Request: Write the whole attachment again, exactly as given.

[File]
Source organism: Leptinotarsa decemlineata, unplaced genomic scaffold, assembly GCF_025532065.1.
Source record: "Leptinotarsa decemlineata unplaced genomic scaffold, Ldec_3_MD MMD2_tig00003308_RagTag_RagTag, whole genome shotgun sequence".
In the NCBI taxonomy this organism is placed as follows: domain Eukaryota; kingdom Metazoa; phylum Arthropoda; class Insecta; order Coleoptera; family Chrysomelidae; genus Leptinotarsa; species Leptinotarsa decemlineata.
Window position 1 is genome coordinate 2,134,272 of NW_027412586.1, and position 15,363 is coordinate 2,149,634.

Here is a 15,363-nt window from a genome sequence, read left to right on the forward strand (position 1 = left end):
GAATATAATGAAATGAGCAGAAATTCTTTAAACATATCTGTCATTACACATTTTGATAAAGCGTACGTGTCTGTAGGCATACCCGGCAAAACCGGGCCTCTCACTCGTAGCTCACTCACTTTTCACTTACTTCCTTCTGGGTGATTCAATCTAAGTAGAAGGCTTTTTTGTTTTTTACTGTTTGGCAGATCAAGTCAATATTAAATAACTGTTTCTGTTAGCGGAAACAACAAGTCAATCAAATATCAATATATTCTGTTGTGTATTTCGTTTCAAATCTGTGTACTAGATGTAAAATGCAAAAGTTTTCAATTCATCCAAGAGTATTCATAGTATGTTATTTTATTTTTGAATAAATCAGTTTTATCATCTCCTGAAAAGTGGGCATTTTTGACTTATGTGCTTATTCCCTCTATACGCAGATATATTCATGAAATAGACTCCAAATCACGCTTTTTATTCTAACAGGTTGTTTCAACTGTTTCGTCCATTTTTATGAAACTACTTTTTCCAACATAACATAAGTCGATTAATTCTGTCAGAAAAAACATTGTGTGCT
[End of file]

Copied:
Source organism: Leptinotarsa decemlineata, unplaced genomic scaffold, assembly GCF_025532065.1.
Source record: "Leptinotarsa decemlineata unplaced genomic scaffold, Ldec_3_MD MMD2_tig00003308_RagTag_RagTag, whole genome shotgun sequence".
In the NCBI taxonomy this organism is placed as follows: domain Eukaryota; kingdom Metazoa; phylum Arthropoda; class Insecta; order Coleoptera; family Chrysomelidae; genus Leptinotarsa; species Leptinotarsa decemlineata.
Window position 1 is genome coordinate 2,134,272 of NW_027412586.1, and position 15,363 is coordinate 2,149,634.

Here is a 15,363-nt window from a genome sequence, read left to right on the forward strand (position 1 = left end):
GAATATAATGAAATGAGCAGAAATTCTTTAAACATATCTGTCATTACACATTTTGATAAAGCGTACGTGTCTGTAGGCATACCCGGCAAAACCGGGCCTCTCACTCGTAGCTCACTCACTTTTCACTTACTTCCTTCTGGGTGATTCAATCTAAGTAGAAGGCTTTTTTGTTTTTTACTGTTTGGCAGATCAAGTCAATATTAAATAACTGTTTCTGTTAGCGGAAACAACAAGTCAATCAAATATCAATATATTCTGTTGTGTATTTCGTTTCAAATCTGTGTACTAGATGTAAAATGCAAAAGTTTTCAATTCATCCAAGAGTATTCATAGTATGTTATTTTATTTTTGAATAAATCAGTTTTATCATCTCCTGAAAAGTGGGCATTTTTGACTTATGTGCTTATTCCCTCTATACGCAGATATATTCATGAAATAGACTCCAAATCACGCTTTTTATTCTAACAGGTTGTTTCAACTGTTTCGTCCATTTTTATGAAACTACTTTTTCCAACATAACATAAGTCGATTAATTCTGTCAGAAAAAACATTGTGTGCT